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Mon, Dec 29, 2003 - Page 12 News List

Japan's banks quickly shedding bad loans: official


Japan's Economic and Fiscal Policy Minister Heizo Takenaka said the proportion of bad loans held by large banks in Japan is declining quicker than he expected and is approaching a level of less than 5 percent.

"Japan's financial appearance is changing," Takenaka said on Fuji Television's Hodo 2001 program. Financial reform, including action by the banks, "is in line with what we assumed a year ago, or rather a bit faster."

Takenaka introduced a plan last year to force Mizuho Financial Group Inc and other large banks to halve their bad loans by March 2005. Mizuho, Japan's largest lender, and its three closest rivals said on Dec. 3 their outstanding bad loans were ?13.8 trillion (US$129 billion) as of Sept. 30, down 31 percent from a year ago.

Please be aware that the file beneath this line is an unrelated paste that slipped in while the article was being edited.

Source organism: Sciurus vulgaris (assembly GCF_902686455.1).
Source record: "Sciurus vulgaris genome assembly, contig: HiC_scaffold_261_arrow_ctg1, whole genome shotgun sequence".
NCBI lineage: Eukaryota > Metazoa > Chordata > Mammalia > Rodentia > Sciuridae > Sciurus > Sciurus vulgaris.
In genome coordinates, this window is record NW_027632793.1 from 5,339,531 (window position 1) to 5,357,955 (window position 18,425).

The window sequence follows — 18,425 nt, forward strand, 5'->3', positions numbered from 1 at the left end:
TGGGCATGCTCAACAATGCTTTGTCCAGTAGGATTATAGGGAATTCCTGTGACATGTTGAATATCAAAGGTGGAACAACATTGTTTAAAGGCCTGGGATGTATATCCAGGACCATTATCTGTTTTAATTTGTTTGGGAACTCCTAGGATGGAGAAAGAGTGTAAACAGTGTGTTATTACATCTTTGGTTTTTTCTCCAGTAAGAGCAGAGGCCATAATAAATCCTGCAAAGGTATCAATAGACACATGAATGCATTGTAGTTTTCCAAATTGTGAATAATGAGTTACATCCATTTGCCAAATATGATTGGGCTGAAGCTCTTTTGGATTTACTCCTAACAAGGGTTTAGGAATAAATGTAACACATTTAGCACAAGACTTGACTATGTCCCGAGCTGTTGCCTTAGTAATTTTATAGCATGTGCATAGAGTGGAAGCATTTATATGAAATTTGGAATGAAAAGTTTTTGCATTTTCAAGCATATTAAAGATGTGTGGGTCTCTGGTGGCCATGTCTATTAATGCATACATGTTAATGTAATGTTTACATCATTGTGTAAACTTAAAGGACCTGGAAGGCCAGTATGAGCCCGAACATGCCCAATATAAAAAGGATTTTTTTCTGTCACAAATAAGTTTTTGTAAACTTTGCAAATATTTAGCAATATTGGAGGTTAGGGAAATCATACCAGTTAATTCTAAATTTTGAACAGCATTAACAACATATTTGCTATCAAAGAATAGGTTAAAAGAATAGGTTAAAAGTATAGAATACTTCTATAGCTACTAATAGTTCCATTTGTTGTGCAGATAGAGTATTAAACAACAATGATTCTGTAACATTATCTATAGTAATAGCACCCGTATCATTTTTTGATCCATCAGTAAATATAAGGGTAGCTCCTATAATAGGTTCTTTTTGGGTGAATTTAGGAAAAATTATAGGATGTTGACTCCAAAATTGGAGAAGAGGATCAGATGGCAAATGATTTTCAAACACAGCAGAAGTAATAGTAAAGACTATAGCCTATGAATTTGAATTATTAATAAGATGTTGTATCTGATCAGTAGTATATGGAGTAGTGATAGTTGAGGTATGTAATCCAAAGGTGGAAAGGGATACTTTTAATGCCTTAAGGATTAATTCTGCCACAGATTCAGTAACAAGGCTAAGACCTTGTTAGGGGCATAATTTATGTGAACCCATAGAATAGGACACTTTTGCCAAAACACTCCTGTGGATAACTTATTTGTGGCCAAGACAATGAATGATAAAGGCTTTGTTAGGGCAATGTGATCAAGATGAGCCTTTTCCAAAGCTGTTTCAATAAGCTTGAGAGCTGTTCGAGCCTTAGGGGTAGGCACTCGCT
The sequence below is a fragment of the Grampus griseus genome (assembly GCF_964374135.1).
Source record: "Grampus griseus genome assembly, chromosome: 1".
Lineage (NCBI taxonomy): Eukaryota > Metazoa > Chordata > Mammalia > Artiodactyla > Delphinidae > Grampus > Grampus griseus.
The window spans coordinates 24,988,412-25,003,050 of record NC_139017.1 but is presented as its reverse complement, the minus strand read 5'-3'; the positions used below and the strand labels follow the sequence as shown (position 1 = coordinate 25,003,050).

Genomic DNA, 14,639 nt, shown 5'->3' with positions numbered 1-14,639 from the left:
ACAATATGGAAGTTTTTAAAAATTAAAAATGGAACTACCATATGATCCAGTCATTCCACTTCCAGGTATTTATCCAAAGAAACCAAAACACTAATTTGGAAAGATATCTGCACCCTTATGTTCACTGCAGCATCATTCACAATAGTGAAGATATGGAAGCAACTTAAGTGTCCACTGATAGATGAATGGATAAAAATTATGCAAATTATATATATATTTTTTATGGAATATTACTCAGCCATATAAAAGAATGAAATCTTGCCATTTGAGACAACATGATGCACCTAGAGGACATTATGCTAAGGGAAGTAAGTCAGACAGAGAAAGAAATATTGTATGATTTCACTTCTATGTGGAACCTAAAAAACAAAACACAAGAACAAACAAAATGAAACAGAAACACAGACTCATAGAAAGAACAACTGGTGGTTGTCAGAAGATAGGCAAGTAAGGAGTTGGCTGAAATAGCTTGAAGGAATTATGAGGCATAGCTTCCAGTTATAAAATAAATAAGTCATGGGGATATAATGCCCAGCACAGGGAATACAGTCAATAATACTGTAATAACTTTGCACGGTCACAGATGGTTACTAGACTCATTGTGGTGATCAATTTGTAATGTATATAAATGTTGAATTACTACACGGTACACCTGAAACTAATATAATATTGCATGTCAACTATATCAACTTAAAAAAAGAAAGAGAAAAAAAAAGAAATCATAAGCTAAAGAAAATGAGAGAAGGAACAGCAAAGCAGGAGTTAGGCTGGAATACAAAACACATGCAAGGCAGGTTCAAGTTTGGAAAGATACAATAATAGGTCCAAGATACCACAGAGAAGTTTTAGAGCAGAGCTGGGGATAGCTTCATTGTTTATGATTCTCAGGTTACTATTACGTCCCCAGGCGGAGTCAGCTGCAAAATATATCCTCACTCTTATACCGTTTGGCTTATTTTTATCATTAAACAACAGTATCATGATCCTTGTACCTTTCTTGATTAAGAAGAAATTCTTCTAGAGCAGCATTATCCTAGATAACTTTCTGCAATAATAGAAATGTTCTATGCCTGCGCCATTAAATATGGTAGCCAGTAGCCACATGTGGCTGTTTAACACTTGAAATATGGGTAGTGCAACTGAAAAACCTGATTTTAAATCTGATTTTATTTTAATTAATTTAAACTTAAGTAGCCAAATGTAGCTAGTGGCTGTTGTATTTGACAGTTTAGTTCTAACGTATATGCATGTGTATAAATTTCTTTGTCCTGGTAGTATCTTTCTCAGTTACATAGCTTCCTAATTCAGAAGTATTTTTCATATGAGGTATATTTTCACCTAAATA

Mizuho, Mitsubishi Tokyo Financial Group Inc, Sumitomo Mitsui Financial Group Inc and UFJ Holdings Inc all expect to return to profit this year, after two years of combined record losses, as the strengthening economy helps borrowers repay debt.

The four forecast a combined ?1.23 trillion in net profit this year, as they expect the cost of dealing with bad loans to fall two thirds.

Businesses are more optimistic than they have been in six-and-a-half years, according to the Bank of Japan's Tankan survey of business confidence, released Dec. 12.

Mizuho, Japan's largest lender, said its bad-loan ratio stood at 5.8 percent as of Sept. 30, compared with 6.44 percent a year earlier, while Sumitomo Mitsui Financial Group Inc, the second-largest, said its ratio was 7 percent compared with 9.4 percent last September.

Mitsubishi Tokyo Financial Group Inc, Japan's largest bank by market value, said last month it cut its bad-loan ratio in half to 3.8 percent at the end of September from 8.1 percent as of the end of March last year, meeting a deadline set by regulators nearly 18 months early.

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